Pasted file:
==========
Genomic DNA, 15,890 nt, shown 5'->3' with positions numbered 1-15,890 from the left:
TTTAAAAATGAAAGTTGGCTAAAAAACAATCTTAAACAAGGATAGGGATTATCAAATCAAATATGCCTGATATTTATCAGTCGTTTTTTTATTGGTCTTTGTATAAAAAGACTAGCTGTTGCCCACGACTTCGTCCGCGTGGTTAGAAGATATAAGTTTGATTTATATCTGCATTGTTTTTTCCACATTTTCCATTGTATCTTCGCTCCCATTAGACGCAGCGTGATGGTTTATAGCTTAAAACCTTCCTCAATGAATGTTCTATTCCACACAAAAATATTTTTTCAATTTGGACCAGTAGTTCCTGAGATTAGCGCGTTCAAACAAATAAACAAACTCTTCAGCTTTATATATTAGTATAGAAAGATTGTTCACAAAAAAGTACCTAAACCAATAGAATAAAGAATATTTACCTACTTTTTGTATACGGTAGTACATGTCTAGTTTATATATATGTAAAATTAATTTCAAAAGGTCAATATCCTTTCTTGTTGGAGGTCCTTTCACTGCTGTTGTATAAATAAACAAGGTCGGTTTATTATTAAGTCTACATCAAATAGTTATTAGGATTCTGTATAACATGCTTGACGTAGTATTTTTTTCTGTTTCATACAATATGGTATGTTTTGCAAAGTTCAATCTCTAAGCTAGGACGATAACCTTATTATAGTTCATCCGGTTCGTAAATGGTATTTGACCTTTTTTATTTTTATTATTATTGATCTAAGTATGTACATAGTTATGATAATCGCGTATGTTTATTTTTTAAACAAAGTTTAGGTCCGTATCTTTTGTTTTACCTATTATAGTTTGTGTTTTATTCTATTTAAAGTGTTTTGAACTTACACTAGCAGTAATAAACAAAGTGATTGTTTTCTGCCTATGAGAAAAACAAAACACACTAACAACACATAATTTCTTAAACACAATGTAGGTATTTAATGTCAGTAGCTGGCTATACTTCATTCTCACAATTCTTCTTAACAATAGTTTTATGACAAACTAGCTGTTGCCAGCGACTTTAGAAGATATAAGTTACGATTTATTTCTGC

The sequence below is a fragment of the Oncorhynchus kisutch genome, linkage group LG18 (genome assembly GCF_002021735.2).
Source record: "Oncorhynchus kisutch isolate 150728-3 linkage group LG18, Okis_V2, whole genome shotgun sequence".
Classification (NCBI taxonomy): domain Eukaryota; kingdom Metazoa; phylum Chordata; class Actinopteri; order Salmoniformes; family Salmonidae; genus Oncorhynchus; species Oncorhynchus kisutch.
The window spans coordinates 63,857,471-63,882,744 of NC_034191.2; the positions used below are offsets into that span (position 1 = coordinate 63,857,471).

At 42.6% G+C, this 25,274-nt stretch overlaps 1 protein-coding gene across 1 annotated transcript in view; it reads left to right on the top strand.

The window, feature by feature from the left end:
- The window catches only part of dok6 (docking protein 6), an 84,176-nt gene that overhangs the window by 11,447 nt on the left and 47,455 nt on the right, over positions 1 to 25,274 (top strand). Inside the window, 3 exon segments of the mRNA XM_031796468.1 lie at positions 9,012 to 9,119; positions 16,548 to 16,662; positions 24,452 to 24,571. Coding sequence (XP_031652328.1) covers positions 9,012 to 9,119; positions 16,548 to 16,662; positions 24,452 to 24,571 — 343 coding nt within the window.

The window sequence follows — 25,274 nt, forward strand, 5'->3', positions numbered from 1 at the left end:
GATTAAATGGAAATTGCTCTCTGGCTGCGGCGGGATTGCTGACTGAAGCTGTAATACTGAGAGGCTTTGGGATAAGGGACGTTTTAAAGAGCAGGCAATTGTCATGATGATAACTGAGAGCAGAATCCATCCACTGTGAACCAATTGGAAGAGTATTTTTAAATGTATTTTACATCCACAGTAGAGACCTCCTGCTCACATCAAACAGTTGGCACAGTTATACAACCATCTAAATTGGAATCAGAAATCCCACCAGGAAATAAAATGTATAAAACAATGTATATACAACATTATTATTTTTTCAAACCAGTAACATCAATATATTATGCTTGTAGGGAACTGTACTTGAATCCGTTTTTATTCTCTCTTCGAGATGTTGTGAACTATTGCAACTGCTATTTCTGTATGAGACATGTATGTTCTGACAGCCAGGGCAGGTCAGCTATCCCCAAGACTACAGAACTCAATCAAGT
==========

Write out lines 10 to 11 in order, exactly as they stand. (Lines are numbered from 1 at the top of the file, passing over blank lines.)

The window sequence follows — 25,274 nt, forward strand, 5'->3', positions numbered from 1 at the left end:
GATTAAATGGAAATTGCTCTCTGGCTGCGGCGGGATTGCTGACTGAAGCTGTAATACTGAGAGGCTTTGGGATAAGGGACGTTTTAAAGAGCAGGCAATTGTCATGATGATAACTGAGAGCAGAATCCATCCACTGTGAACCAATTGGAAGAGTATTTTTAAATGTATTTTACATCCACAGTAGAGACCTCCTGCTCACATCAAACAGTTGGCACAGTTATACAACCATCTAAATTGGAATCAGAAATCCCACCAGGAAATAAAATGTATAAAACAATGTATATACAACATTATTATTTTTTCAAACCAGTAACATCAATATATTATGCTTGTAGGGAACTGTACTTGAATCCGTTTTTATTCTCTCTTCGAGATGTTGTGAACTATTGCAACTGCTATTTCTGTATGAGACATGTATGTTCTGACAGCCAGGGCAGGTCAGCTATCCCCAAGACTACAGAACTCAATCAAGT